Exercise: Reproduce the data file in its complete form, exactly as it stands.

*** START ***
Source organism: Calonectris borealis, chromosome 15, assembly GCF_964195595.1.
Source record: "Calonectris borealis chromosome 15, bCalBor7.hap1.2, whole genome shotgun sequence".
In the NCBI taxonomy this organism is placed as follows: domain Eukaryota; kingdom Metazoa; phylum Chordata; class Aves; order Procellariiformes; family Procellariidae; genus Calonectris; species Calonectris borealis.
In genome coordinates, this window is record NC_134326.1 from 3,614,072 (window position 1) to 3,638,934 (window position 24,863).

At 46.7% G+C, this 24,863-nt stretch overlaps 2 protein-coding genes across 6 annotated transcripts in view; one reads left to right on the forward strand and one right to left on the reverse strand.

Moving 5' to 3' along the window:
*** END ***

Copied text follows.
Source organism: Calonectris borealis, chromosome 15, assembly GCF_964195595.1.
Source record: "Calonectris borealis chromosome 15, bCalBor7.hap1.2, whole genome shotgun sequence".
In the NCBI taxonomy this organism is placed as follows: domain Eukaryota; kingdom Metazoa; phylum Chordata; class Aves; order Procellariiformes; family Procellariidae; genus Calonectris; species Calonectris borealis.
In genome coordinates, this window is record NC_134326.1 from 3,614,072 (window position 1) to 3,638,934 (window position 24,863).

At 46.7% G+C, this 24,863-nt stretch overlaps 2 protein-coding genes across 6 annotated transcripts in view; one reads left to right on the forward strand and one right to left on the reverse strand.

Moving 5' to 3' along the window: